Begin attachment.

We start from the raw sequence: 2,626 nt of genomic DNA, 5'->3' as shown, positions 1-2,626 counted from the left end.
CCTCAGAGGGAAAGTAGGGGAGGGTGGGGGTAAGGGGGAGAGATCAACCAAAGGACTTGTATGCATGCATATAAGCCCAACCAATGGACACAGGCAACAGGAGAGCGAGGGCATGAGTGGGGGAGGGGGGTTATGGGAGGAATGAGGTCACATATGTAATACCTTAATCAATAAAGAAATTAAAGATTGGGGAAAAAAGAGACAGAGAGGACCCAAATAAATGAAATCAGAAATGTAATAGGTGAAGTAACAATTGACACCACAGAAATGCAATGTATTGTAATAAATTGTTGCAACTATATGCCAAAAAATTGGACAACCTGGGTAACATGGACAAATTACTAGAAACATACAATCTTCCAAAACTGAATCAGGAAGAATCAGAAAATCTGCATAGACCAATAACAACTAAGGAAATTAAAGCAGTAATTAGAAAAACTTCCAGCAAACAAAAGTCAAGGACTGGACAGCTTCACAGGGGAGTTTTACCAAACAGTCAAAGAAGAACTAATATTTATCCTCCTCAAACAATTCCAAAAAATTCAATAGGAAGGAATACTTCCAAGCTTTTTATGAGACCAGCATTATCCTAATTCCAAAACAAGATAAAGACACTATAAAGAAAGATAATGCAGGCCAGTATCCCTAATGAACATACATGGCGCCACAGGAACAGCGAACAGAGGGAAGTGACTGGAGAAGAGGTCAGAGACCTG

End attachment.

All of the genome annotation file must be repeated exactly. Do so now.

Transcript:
We start from the raw sequence: 2,626 nt of genomic DNA, 5'->3' as shown, positions 1-2,626 counted from the left end.
CCTCAGAGGGAAAGTAGGGGAGGGTGGGGGTAAGGGGGAGAGATCAACCAAAGGACTTGTATGCATGCATATAAGCCCAACCAATGGACACAGGCAACAGGAGAGCGAGGGCATGAGTGGGGGAGGGGGGTTATGGGAGGAATGAGGTCACATATGTAATACCTTAATCAATAAAGAAATTAAAGATTGGGGAAAAAAGAGACAGAGAGGACCCAAATAAATGAAATCAGAAATGTAATAGGTGAAGTAACAATTGACACCACAGAAATGCAATGTATTGTAATAAATTGTTGCAACTATATGCCAAAAAATTGGACAACCTGGGTAACATGGACAAATTACTAGAAACATACAATCTTCCAAAACTGAATCAGGAAGAATCAGAAAATCTGCATAGACCAATAACAACTAAGGAAATTAAAGCAGTAATTAGAAAAACTTCCAGCAAACAAAAGTCAAGGACTGGACAGCTTCACAGGGGAGTTTTACCAAACAGTCAAAGAAGAACTAATATTTATCCTCCTCAAACAATTCCAAAAAATTCAATAGGAAGGAATACTTCCAAGCTTTTTATGAGACCAGCATTATCCTAATTCCAAAACAAGATAAAGACACTATAAAGAAAGATAATGCAGGCCAGTATCCCTAATGAACATACATGGCGCCACAGGAACAGCGAACAGAGGGAAGTGACTGGAGAAGAGGTCAGAGACCTG